Literature Cited

  • BaigesS.BeaverJ.S.MiklasP.N.RosasJ.C.1996Evaluation and selection of dry beans for heat toleranceAnn. Rep. of the Bean Improv. Coop.398889

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  • CIAT (Centro Internacional de Agricultura Tropical)1987Standard system for the evaluation of bean germplasmvan SchoonhovenA.Pastor-CorralesM.A.Cali, Colombia

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  • CopelandL.O.ErdmannM.H.1977Montcalm and Mecosta, halo blight tolerant kidney bean varieties for Michigan. Ext. Bull. 957Michigan State UniversityEast Lansing, MI

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  • KigelJ.KonsensI.OfirM.1991Branching, flowering and pod-set patterns in snap-bean (Phaseolus vulgaris L.) as affected by temperatureCan. J. Plant Sci.7112331242

    • Search Google Scholar
    • Export Citation
  • KonsensI.OfirM.KigelJ.1991The effect of temperature on the production and abscission of flowers and pods in snap bean (Phaseolus vulgaris L.)Ann. Bot. (Lond.)67391399

    • Search Google Scholar
    • Export Citation
  • MelottoM.AfanadorL.KellyJ.D.1996Development of a SCAR marker linked to the I gene in common beanGenome3912161219

  • MiklasP.N.HannanR.SmithJ.R.BeaverJ.S.RileyR.AntoniusS.2000aTransferring heat tolerance and indeterminacy from indeterminate Jamaica red (PI 163122) to kidney beanAnnu. Rep. Bean Improv. Coop.436869

    • Search Google Scholar
    • Export Citation
  • MiklasP.N.StoneV.DalyM.J.StavelyJ.R.SteadmanJ.R.BassettM.J.DelormeR.BeaverJ.S.2000bBacterial, fungal and viral disease resistance loci mapped in a recombinant inbred common bean population (‘Dorado’/XAN 176)J. Amer. Soc. Hort. Sci.125476481

    • Search Google Scholar
    • Export Citation
  • PorchT.G.DicksonM.H.LongM.C.ViandsD.R.JahnM.2004General Combining ability effects for reproductive heat tolerance in snap beanJ. Agr. Univ. Puerto Rico88161164

    • Search Google Scholar
    • Export Citation
  • SinghS.P.MoralesF.J.MiklasP.N.TeránH.2000Selection for bean golden mosaic resistance in intra- and interracial bean populationCrop Sci.4015651572

    • Search Google Scholar
    • Export Citation
  • ZapataM.BeaverJ.PorchT.2007Foliage, pod and internal seed infection of selected common bean lines when inoculated with two strains of Xanthomonas axonopodis pv. phaseoli AnnRep. Bean Improv. Coop.50117118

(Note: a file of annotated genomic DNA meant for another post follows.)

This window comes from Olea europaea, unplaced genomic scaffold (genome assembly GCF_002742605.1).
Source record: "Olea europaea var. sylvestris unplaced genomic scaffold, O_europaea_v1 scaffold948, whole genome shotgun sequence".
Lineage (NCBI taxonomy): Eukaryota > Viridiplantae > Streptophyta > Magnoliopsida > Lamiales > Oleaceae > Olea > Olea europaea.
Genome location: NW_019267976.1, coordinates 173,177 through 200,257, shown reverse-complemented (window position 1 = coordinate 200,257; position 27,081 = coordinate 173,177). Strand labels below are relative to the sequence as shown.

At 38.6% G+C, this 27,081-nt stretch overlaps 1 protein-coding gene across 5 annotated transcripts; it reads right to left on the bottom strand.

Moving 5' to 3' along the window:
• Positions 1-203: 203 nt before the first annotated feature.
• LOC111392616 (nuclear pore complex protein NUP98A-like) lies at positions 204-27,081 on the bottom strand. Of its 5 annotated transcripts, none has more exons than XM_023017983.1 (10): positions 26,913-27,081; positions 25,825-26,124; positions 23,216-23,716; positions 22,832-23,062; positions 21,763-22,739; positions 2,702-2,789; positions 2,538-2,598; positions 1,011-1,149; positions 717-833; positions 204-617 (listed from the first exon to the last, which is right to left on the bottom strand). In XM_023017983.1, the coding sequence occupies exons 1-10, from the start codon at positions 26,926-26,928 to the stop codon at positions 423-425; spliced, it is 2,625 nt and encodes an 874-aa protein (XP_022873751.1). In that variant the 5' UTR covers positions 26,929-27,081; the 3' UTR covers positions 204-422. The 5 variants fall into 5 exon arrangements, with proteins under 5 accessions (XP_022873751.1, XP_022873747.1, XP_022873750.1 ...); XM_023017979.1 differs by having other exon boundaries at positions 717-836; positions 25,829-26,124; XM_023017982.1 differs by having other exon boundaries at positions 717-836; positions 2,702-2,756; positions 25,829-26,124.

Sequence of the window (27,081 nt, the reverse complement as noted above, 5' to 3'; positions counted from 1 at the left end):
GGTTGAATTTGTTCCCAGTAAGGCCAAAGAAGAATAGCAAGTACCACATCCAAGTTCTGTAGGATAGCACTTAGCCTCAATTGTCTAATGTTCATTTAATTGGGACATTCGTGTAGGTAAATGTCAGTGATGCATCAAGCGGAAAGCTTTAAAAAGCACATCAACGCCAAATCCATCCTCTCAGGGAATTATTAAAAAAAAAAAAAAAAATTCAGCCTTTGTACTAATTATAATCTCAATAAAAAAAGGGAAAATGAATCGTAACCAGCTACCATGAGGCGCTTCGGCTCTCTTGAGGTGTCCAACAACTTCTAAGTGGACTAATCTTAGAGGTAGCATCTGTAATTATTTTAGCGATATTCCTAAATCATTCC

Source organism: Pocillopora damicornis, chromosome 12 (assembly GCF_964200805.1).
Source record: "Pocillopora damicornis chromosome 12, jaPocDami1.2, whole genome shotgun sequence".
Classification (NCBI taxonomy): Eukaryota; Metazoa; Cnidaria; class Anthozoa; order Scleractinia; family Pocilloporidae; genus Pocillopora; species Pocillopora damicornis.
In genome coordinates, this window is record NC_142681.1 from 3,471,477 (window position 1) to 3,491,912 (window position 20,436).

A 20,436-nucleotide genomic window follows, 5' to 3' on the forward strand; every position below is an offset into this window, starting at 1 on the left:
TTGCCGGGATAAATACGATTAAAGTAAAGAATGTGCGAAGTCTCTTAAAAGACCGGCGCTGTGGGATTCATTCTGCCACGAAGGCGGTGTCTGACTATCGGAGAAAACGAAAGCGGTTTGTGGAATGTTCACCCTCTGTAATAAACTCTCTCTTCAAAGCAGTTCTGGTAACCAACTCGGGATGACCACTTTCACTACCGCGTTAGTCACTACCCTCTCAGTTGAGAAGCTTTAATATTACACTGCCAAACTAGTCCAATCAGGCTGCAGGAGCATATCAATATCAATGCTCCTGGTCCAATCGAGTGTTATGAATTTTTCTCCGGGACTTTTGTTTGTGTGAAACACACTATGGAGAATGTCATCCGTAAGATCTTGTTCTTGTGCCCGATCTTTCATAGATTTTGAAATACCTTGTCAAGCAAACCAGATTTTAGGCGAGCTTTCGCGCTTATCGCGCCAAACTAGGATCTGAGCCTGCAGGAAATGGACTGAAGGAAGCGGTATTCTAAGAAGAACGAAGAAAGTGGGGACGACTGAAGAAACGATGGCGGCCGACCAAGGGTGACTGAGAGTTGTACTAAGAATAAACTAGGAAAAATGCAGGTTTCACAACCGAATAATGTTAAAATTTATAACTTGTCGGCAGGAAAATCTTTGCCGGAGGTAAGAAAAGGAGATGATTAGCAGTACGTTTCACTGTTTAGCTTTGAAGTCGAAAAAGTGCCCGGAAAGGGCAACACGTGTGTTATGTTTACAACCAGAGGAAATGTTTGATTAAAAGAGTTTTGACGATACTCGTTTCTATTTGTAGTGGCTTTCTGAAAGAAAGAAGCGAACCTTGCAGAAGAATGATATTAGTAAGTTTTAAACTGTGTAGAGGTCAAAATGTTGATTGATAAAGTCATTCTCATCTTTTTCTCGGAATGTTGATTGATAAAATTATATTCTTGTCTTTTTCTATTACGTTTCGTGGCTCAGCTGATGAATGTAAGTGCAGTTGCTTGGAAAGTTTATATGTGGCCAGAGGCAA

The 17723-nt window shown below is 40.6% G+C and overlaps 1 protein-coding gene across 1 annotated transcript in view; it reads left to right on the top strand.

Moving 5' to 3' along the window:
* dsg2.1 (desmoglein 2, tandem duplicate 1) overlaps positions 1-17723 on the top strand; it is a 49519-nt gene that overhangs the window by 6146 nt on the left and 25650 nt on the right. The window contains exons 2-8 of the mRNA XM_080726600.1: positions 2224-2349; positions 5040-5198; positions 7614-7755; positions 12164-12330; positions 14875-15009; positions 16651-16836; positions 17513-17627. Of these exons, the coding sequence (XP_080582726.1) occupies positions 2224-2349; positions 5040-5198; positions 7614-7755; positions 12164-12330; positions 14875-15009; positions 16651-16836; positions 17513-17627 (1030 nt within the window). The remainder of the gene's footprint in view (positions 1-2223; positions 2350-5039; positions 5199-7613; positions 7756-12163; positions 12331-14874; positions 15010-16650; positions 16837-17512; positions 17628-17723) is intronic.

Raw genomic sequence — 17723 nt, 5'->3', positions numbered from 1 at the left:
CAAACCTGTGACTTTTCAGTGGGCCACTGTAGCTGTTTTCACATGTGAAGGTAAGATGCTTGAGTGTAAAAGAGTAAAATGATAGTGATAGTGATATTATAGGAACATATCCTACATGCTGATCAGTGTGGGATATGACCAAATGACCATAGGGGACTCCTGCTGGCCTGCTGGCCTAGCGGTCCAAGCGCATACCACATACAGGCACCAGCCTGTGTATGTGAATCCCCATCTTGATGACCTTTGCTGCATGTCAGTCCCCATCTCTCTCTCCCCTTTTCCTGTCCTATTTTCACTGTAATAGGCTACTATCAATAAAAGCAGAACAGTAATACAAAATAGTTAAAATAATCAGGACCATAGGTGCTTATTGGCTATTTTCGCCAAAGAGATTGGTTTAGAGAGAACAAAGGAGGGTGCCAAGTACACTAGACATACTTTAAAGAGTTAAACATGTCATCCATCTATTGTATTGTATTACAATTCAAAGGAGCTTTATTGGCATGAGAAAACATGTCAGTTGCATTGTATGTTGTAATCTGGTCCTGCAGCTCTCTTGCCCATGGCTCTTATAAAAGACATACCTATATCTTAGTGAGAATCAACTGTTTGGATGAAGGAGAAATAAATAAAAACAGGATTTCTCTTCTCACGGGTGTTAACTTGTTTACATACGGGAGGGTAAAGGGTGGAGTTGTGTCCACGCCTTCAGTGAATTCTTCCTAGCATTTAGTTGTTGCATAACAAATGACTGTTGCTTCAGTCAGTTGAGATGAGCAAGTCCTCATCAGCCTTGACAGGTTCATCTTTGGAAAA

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    • Export Citation

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Contributor Notes

Mention of trade names or commercial products in this article is solely for the purpose of providing specific information and does not imply recommendation or endorsement by the U.S. Department of Agriculture.

To whom reprint requests should be addressed; e-mail timothy.porch@ars.usda.gov.

  • BaigesS.BeaverJ.S.MiklasP.N.RosasJ.C.1996Evaluation and selection of dry beans for heat toleranceAnn. Rep. of the Bean Improv. Coop.398889

    • Search Google Scholar
    • Export Citation
  • CIAT (Centro Internacional de Agricultura Tropical)1987Standard system for the evaluation of bean germplasmvan SchoonhovenA.Pastor-CorralesM.A.Cali, Colombia

    • Export Citation
  • CopelandL.O.ErdmannM.H.1977Montcalm and Mecosta, halo blight tolerant kidney bean varieties for Michigan. Ext. Bull. 957Michigan State UniversityEast Lansing, MI

    • Export Citation
  • KigelJ.KonsensI.OfirM.1991Branching, flowering and pod-set patterns in snap-bean (Phaseolus vulgaris L.) as affected by temperatureCan. J. Plant Sci.7112331242

    • Search Google Scholar
    • Export Citation
  • KonsensI.OfirM.KigelJ.1991The effect of temperature on the production and abscission of flowers and pods in snap bean (Phaseolus vulgaris L.)Ann. Bot. (Lond.)67391399

    • Search Google Scholar
    • Export Citation
  • MelottoM.AfanadorL.KellyJ.D.1996Development of a SCAR marker linked to the I gene in common beanGenome3912161219

  • MiklasP.N.HannanR.SmithJ.R.BeaverJ.S.RileyR.AntoniusS.2000aTransferring heat tolerance and indeterminacy from indeterminate Jamaica red (PI 163122) to kidney beanAnnu. Rep. Bean Improv. Coop.436869

    • Search Google Scholar
    • Export Citation
  • MiklasP.N.StoneV.DalyM.J.StavelyJ.R.SteadmanJ.R.BassettM.J.DelormeR.BeaverJ.S.2000bBacterial, fungal and viral disease resistance loci mapped in a recombinant inbred common bean population (‘Dorado’/XAN 176)J. Amer. Soc. Hort. Sci.125476481

    • Search Google Scholar
    • Export Citation
  • PorchT.G.DicksonM.H.LongM.C.ViandsD.R.JahnM.2004General Combining ability effects for reproductive heat tolerance in snap beanJ. Agr. Univ. Puerto Rico88161164

    • Search Google Scholar
    • Export Citation
  • SinghS.P.MoralesF.J.MiklasP.N.TeránH.2000Selection for bean golden mosaic resistance in intra- and interracial bean populationCrop Sci.4015651572

    • Search Google Scholar
    • Export Citation
  • ZapataM.BeaverJ.PorchT.2007Foliage, pod and internal seed infection of selected common bean lines when inoculated with two strains of Xanthomonas axonopodis pv. phaseoli AnnRep. Bean Improv. Coop.50117118

    • Search Google Scholar
    • Export Citation